Janos went, and stillness reigned in the courtyard. Now the prisoner's rage burst forth. "Open! open!" he roared, drumming furiously on the oak-door. Abonyi, who was keeping guard, at first said nothing, but as the man inside shouted and shook more violently, he called to him: "Be quiet, my son, you'll be let out presently, not to your beautiful wife, but to the parish jail."
"Open!" yelled the voice inside again, "or I'll set fire to the hay and burn down your flayer's hut."
This was an absurd, ridiculous threat, for in the first place Pista, if he had really attempted to execute it, would have stifled and roasted himself before the mansion received the slightest injury, and besides, as examination afterwards proved, he had neither matches nor tinder with him; but Abonyi pretended to take the boast seriously and cried scornfully:
"Better and better! You are a sly fellow! First you threaten me with murder, now with arson; keep on, run up a big reckoning, when the time for settlement comes, we will both be present."
Janos now appeared and, with a very grave face, handed his master the revolver.
"Now, my lad," Abonyi ordered, "run over to the town-hall, bring a pair of strong hand-cuffs and the little judge, the rascal will be put in irons."
Pista had again heard and remained silent because he had perceived that blustering and raging were useless. So he stood inside and Abonyi outside of the door, both gazing sullenly into vacancy in excited anticipation. The gardener, who was laying out a flower-bed which surrounded three sides of the fountain in the centre of the courtyard, had witnessed the whole scene from the beginning, but remained at his work, apparently without interest.
The town-hall was only a hundred paces distant. In less than five minutes Janos returned with the beadle. Abonyi now retreated a few steps, aimed the revolver, and ordered the beadle to open the door. The bolt flew back, the sides of the folding door rattled apart, and Pista was seen on the threshold with his hideous, still horribly distorted face, the pitchfork yet in his right hand.
"Forward, march!" Abonyi ordered, and the cartwright stepped hesitatingly out into the courtyard.
"Put down the pitchfork, vagabond, it belongs to me," the nobleman again commanded.
Pista cast a flashing glance at him and saw the muzzle of the revolver turned toward himself. He silently put down the fork and prepared to go.
"Now the irons," Abonyi turned to his men, at the same time shouting to the gardener, "You fellow there, can't you come and help?"
The gardener pretended not to hear and continued to be absorbed in his blossoming plants. But, at Abonyi's last words, Pista swiftly seized the pitchfork again, shrieking:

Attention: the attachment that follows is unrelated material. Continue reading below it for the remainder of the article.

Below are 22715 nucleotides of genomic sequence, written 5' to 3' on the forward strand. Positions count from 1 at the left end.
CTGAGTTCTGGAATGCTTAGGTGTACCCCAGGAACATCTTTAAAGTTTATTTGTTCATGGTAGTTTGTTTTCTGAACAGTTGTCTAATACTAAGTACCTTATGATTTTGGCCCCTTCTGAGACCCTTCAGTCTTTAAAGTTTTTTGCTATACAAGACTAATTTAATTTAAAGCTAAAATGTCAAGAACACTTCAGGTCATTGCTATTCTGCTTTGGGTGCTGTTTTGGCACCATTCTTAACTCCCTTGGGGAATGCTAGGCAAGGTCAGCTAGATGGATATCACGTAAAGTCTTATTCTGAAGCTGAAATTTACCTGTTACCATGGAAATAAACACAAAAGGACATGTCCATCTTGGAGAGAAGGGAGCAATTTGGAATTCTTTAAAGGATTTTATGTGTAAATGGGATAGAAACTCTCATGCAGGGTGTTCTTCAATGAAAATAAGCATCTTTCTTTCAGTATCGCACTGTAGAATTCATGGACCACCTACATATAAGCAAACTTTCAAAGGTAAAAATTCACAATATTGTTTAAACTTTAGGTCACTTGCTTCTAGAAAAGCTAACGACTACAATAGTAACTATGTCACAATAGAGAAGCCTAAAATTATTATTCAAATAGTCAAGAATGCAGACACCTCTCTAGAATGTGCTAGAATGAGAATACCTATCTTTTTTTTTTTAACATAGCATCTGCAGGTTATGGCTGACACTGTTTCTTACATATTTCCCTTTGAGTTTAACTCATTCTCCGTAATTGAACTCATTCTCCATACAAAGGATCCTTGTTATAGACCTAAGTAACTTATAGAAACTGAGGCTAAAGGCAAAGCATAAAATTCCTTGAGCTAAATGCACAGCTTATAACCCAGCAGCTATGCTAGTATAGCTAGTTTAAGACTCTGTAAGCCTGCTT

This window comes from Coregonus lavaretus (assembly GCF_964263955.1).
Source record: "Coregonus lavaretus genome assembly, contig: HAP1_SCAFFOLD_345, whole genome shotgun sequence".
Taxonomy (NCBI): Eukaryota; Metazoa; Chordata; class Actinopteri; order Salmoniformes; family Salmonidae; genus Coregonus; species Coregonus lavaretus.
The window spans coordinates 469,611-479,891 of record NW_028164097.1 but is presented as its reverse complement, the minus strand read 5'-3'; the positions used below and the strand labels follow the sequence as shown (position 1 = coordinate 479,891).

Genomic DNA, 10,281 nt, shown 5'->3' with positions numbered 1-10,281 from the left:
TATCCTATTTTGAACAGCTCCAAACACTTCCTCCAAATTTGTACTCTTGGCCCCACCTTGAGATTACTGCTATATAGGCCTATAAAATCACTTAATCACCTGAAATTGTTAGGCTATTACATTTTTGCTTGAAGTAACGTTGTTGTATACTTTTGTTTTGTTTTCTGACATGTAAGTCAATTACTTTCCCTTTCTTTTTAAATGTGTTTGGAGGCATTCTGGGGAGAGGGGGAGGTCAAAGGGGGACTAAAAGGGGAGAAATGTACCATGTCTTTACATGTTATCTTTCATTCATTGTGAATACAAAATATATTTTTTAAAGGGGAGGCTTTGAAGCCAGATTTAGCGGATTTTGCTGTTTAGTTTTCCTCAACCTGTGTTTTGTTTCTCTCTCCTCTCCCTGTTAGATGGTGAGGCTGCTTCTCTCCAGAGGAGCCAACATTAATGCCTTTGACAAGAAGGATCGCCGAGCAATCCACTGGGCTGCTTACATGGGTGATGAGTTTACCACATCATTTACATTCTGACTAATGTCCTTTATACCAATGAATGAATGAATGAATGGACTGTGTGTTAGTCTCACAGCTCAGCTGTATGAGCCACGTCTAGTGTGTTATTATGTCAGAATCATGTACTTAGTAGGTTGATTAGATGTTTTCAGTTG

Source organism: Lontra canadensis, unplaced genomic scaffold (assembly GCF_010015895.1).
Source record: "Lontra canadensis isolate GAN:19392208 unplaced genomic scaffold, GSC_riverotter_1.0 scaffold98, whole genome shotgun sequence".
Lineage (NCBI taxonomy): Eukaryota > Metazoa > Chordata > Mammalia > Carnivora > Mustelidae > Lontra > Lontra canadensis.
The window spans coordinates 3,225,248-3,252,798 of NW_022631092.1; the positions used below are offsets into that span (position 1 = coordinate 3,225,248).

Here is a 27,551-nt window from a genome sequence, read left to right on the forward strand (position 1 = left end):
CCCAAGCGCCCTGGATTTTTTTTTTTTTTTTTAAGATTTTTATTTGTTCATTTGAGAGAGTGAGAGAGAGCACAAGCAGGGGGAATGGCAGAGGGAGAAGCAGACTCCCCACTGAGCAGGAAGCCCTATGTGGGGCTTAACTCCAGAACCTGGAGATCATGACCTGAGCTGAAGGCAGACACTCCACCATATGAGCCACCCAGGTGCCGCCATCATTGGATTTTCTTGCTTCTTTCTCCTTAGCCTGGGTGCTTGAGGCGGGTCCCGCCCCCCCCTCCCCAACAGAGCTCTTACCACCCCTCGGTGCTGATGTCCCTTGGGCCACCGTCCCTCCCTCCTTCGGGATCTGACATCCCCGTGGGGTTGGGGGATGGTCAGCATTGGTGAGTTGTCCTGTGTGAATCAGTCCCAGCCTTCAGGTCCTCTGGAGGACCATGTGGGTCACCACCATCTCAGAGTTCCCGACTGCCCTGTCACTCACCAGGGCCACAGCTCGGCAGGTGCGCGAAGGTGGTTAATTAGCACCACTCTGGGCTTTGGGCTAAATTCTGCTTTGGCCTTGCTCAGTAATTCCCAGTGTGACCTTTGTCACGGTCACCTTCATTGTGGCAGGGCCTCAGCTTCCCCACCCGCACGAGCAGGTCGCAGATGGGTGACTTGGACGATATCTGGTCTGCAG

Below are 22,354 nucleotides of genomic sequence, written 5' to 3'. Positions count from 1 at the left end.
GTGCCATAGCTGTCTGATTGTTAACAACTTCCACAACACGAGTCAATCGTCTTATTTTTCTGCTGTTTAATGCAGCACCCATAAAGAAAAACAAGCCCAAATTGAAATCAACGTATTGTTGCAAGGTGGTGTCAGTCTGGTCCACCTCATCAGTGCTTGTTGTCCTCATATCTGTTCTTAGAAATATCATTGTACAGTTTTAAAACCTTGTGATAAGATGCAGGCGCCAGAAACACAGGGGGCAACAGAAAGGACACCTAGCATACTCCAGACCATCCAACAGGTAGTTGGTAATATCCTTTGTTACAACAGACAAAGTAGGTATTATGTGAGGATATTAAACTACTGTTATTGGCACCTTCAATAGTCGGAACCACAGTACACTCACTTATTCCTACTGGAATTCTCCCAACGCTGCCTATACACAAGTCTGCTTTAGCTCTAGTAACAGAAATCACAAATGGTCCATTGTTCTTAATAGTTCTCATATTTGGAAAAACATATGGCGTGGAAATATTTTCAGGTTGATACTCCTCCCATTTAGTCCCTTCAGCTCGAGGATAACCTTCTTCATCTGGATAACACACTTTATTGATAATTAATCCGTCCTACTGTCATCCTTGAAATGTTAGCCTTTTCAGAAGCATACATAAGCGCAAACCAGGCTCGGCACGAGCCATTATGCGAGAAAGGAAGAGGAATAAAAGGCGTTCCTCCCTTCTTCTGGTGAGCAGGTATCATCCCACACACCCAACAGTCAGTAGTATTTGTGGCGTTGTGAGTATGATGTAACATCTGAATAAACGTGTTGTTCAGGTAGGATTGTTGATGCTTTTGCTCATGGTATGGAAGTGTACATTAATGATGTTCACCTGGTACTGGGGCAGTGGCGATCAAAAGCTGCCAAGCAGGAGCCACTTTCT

"Back, whoever values his life! I'll go voluntarily, I need not be chained, I'm no sharper or thief."
The coachman and the beadle with the handcuffs hesitated at the sight of the threatening pitchfork.
"Am I parish-magistrate or not?" raged Abonyi, "do I command here or not? The vagabond presumes to be refractory, the irons, I say, or——"
Both the servants made a hasty movement toward Pista, the latter retreated to the door of the coach-house, swinging the pitchfork, the beadle was just seizing his arm, when a shot was suddenly fired. A shrill shriek followed, and Pista fell backward into the barn.
"Now he has got it," said Abonyi, in a low tone, but he had grown very pale. The coachman and the beadle stood beside the door as though turned to stone, and the gardener came forward slowly and gloomily.
"See what's wrong with him," the nobleman ordered after a pause, during which a death-like silence reigned in the group.
Janos timidly approached the motionless form lying in the shade of the barn, bent over it, listened, and touched it. After a short time he stood up again, and, with a terribly frightened face, said in a voice barely audible:
"The hole is in the forehead, your honour, he doesn't move, he doesn't breathe, I fear"—then after a slight hesitation, very gently—"he is dead."
Abonyi stared at him, and finally said:
"So much the worse, carry him away from there—home—" and went slowly into the castle.
The servants looked after him a few moments in bewilderment, then laid the corpse upon two wheels, which they placed on poles, and bore him off on this improvised bier. This time the gardener lent his aid.
 A Hungarian office.
 Hungarian name for beadle.
When the men, accompanied by several children who were playing in the village street and had inquisitively joined the passing procession, appeared at the Molnars' hut with their horrible burden, the beautiful Panna was standing in the kitchen, churning. At the sight of the lifeless form lying on the bier, she uttered a piercing shriek and dropped the stick from her hands, which fell by her side as though paralyzed. It was at least a minute before her body was again subject to her will and she could rush to the corpse and throw herself prone upon it.
Meanwhile the men had had time to carry the dead form into the room adjoining the kitchen and set the bier upon the clay floor, after which they took to their heels as if pursued by fiends; at least Janos and the beadle did so; the gardener had remained to try to comfort the poor woman, so suddenly widowed, in the first tempest of her despair.
Panna lay on her husband's dead body, wringing her hands and moaning: "Oh, God! oh, God!" sobbing until even the gardener, a stolid, weather-beaten peasant, and anything but soft-hearted, could not restrain his own tears. Not until after several minutes had passed did the young wife raise herself to her knees, and ask in a voice choked with tears, what all this meant, what had happened.
"The master shot your Pista," replied the gardener in a tone so low that it was scarcely audible.